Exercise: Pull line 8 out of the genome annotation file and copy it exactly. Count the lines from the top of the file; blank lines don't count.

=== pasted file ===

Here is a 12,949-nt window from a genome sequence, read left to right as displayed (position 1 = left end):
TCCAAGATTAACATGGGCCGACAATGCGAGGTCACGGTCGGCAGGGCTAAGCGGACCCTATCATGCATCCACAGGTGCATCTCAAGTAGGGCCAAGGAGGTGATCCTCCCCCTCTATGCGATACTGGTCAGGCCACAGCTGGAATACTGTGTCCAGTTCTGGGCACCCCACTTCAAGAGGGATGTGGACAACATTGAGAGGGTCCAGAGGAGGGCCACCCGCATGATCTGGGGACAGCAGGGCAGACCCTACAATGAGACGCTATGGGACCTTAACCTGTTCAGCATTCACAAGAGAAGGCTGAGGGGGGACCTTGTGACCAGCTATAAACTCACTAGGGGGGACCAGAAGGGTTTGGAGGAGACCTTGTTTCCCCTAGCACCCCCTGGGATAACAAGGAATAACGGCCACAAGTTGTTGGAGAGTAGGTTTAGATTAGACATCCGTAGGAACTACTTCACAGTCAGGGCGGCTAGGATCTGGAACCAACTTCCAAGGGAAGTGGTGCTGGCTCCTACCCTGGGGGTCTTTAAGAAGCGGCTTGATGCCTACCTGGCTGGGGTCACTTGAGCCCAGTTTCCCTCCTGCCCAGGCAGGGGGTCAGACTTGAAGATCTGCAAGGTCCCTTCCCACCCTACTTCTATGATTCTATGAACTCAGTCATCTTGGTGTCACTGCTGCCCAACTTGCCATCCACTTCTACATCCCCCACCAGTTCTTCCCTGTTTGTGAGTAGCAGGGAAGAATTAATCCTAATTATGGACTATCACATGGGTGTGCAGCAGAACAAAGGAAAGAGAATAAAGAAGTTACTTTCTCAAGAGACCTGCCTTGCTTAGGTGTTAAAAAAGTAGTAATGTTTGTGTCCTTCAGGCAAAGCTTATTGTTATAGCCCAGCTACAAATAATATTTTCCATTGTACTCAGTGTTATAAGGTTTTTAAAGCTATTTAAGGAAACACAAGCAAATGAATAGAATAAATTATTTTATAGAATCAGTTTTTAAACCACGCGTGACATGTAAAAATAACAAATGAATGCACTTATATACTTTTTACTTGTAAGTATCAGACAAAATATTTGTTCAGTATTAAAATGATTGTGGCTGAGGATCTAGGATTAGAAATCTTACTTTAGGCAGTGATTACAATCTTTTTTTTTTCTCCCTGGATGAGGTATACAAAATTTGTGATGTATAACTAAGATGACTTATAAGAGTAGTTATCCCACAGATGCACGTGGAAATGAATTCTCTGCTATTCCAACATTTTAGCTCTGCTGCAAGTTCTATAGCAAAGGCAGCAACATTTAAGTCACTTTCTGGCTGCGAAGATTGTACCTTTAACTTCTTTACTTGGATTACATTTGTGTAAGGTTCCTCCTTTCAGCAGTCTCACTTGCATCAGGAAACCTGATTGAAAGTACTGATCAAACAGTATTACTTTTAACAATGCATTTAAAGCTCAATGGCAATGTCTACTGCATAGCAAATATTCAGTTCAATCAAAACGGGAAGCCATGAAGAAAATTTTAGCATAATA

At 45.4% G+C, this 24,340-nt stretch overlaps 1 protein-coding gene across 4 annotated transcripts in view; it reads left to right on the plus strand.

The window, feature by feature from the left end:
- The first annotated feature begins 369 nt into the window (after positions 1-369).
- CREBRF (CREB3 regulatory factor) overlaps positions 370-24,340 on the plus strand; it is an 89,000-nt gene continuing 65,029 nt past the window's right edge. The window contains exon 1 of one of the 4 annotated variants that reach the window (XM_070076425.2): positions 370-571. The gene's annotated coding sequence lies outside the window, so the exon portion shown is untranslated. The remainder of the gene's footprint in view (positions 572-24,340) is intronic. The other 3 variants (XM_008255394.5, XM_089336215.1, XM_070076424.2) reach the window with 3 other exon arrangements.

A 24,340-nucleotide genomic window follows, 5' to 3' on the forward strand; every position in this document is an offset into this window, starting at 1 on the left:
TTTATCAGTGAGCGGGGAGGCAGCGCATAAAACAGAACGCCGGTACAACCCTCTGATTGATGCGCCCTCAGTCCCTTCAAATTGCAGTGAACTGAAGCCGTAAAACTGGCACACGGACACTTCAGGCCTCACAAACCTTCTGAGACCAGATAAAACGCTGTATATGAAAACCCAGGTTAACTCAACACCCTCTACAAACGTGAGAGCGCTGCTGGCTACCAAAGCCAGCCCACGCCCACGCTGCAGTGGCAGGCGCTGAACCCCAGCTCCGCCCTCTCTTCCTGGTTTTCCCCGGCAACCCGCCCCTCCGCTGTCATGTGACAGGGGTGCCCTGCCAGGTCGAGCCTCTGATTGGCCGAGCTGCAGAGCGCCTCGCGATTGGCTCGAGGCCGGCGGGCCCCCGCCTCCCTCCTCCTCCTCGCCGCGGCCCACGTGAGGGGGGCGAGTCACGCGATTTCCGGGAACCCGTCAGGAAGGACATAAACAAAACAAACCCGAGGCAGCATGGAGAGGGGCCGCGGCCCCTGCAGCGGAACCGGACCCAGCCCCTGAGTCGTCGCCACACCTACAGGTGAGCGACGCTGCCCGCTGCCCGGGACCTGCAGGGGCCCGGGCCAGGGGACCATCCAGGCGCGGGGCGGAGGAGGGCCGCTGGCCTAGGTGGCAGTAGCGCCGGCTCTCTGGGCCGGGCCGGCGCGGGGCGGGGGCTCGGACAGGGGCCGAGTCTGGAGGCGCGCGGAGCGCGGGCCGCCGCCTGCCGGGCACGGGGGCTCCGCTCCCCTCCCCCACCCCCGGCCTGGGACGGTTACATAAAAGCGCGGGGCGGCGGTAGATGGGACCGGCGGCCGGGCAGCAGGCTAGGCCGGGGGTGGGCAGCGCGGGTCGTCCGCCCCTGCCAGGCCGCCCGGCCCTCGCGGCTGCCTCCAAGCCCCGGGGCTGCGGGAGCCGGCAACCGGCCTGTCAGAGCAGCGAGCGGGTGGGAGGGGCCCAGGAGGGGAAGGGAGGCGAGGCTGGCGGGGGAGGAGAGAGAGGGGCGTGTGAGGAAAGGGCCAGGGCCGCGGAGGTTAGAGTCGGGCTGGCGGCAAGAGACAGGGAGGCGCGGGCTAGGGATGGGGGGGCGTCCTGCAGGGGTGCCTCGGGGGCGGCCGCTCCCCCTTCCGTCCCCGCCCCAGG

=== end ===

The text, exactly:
TTTATCAGTGAGCGGGGAGGCAGCGCATAAAACAGAACGCCGGTACAACCCTCTGATTGATGCGCCCTCAGTCCCTTCAAATTGCAGTGAACTGAAGCCGTAAAACTGGCACACGGACACTTCAGGCCTCACAAACCTTCTGAGACCAGATAAAACGCTGTATATGAAAACCCAGGTTAACTCAACACCCTCTACAAACGTGAGAGCGCTGCTGGCTACCAAAGCCAGCCCACGCCCACGCTGCAGTGGCAGGCGCTGAACCCCAGCTCCGCCCTCTCTTCCTGGTTTTCCCCGGCAACCCGCCCCTCCGCTGTCATGTGACAGGGGTGCCCTGCCAGGTCGAGCCTCTGATTGGCCGAGCTGCAGAGCGCCTCGCGATTGGCTCGAGGCCGGCGGGCCCCCGCCTCCCTCCTCCTCCTCGCCGCGGCCCACGTGAGGGGGGCGAGTCACGCGATTTCCGGGAACCCGTCAGGAAGGACATAAACAAAACAAACCCGAGGCAGCATGGAGAGGGGCCGCGGCCCCTGCAGCGGAACCGGACCCAGCCCCTGAGTCGTCGCCACACCTACAGGTGAGCGACGCTGCCCGCTGCCCGGGACCTGCAGGGGCCCGGGCCAGGGGACCATCCAGGCGCGGGGCGGAGGAGGGCCGCTGGCCTAGGTGGCAGTAGCGCCGGCTCTCTGGGCCGGGCCGGCGCGGGGCGGGGGCTCGGACAGGGGCCGAGTCTGGAGGCGCGCGGAGCGCGGGCCGCCGCCTGCCGGGCACGGGGGCTCCGCTCCCCTCCCCCACCCCCGGCCTGGGACGGTTACATAAAAGCGCGGGGCGGCGGTAGATGGGACCGGCGGCCGGGCAGCAGGCTAGGCCGGGGGTGGGCAGCGCGGGTCGTCCGCCCCTGCCAGGCCGCCCGGCCCTCGCGGCTGCCTCCAAGCCCCGGGGCTGCGGGAGCCGGCAACCGGCCTGTCAGAGCAGCGAGCGGGTGGGAGGGGCCCAGGAGGGGAAGGGAGGCGAGGCTGGCGGGGGAGGAGAGAGAGGGGCGTGTGAGGAAAGGGCCAGGGCCGCGGAGGTTAGAGTCGGGCTGGCGGCAAGAGACAGGGAGGCGCGGGCTAGGGATGGGGGGGCGTCCTGCAGGGGTGCCTCGGGGGCGGCCGCTCCCCCTTCCGTCCCCGCCCCAGG